Chase Card Services says it will stick with the Isis mobile wallet venture as it prepares for a national rollout after nearly 10 months of testing.

In doing so, the JPMorgan Chase unit also gives its endorsement to Isis' model of using Near Field Communication for contactless payments.

Isis announced July 30 it was preparing for a national rollout after long tests in Austin, Texas and Salt Lake City. JPMorgan Chase announced Aug. 12 that it would stay beyond the pilot period.

Chase was one of the issuing banks involved with Isis Mobile Wallet, joining shortly after the venture was formed by AT&T Mobility, T-Mobile USA and Verizon Wireless two years ago.

Though Chase's continued involvement with Isis demonstrates its satisfaction with the results of the pilot period, neither Chase nor Isis would provide specific adoption figures or consumer feedback.

JPMorgan Chase and its fellow Isis issuers, Capital One and American Express, are each evaluating multiple mobile payment options, says Jeffrey Green, director of emerging technologies advisory services for Boston-based Mercator Advisory Group.

"They all have tests going or some other technology they are working on developing, and they want to see how those work out as well," Green says.

American Express last week announced it is strengthening its ties with Isis in allowing the mobile wallet's users access to their accounts through the Amex Serve prepaid card.

In response to Chase's public declaration of continued support, Isis issued a statement saying it would engage "in a series of actions across our various partners to ensure a seamless customer experience" rather than focus on a particular, single date it would establish for the national rollout.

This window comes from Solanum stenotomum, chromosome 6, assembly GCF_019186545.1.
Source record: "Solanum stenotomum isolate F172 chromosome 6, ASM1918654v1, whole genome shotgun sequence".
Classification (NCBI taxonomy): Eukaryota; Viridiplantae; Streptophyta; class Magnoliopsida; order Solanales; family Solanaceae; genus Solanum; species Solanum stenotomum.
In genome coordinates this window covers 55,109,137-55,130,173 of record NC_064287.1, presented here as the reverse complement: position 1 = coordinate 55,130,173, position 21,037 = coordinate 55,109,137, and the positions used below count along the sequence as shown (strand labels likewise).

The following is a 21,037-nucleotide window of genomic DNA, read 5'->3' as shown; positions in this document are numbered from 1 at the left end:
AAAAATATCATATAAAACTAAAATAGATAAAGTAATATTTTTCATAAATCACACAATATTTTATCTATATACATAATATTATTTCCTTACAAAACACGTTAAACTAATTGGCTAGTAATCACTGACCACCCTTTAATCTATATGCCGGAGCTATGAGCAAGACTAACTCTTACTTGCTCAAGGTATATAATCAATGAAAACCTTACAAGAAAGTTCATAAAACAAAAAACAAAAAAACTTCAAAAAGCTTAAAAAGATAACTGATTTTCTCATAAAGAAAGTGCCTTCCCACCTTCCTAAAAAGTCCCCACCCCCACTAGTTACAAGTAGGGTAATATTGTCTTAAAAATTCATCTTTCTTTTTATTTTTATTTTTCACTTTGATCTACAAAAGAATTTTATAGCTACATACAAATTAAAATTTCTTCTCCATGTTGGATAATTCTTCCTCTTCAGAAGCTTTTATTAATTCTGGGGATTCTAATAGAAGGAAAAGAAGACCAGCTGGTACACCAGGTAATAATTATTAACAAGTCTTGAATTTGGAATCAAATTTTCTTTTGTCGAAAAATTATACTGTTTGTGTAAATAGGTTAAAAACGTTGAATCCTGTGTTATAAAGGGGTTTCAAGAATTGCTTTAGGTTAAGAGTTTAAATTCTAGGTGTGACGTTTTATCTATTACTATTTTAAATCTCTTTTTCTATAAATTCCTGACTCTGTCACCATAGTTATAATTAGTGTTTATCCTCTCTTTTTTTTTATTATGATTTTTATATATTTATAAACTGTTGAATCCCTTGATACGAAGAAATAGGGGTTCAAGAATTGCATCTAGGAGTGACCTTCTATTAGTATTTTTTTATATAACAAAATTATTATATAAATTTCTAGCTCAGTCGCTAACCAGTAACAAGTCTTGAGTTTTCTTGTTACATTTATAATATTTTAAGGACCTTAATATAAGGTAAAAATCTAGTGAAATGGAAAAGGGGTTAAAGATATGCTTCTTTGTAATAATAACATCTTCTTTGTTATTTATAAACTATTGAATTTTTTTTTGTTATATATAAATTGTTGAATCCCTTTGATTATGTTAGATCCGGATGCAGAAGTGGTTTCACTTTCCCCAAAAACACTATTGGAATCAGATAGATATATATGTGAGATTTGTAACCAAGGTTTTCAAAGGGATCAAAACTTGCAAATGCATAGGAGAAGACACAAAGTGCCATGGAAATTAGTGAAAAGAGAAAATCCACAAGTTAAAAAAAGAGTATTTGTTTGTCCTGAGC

"One of the important lessons we learned in our pilots was around getting the initial experience right," Isis says.

The competing Google Wallet has started to move away from totally relying on NFC technology, and companies such as Starbucks have reported significant adoption of software-based approaches to mobile payments. However, Isis says it is committed to NFC for its security and two-way communication capabilities.

Isis' use of NFC for its national rollout will be a major victory for the technology, Green says — but "they still have their work cut out for them," he adds.

Relatively few smartphones have NFC capabilities, and the payments industry may halt some technology initiatives as it reacts to a recent court ruling over how the Durbin debit rules were implemented, Green says.

Throughout Isis' tests, the venture provided few details over how its mobile payments system was performing. Jim Stapleton, chief sales officer for Isis, provided the most significant details when speaking three months into the tests at a payments summit in Salt Lake City.

At that time, Stapleton said 65% of the consumers participating in the Isis pilot were revisiting merchants often or taking advantage of the mobile offers made possible through NFC.

Stapleton also credited Chase for initial positive results because consumers trusted its brand.

Chase Card Services president Richard Quigley says the bank is committed to providing cardholders with a "first-rate mobile payments experience."

"Based on the positive results in Austin and Salt Lake, we are pleased to expand our relationship with Isis and provide Chase cardholders nationwide with another quick, convenient and secure way to use their credit cards for everyday spending while on-the-go," Quigley states in a press release.

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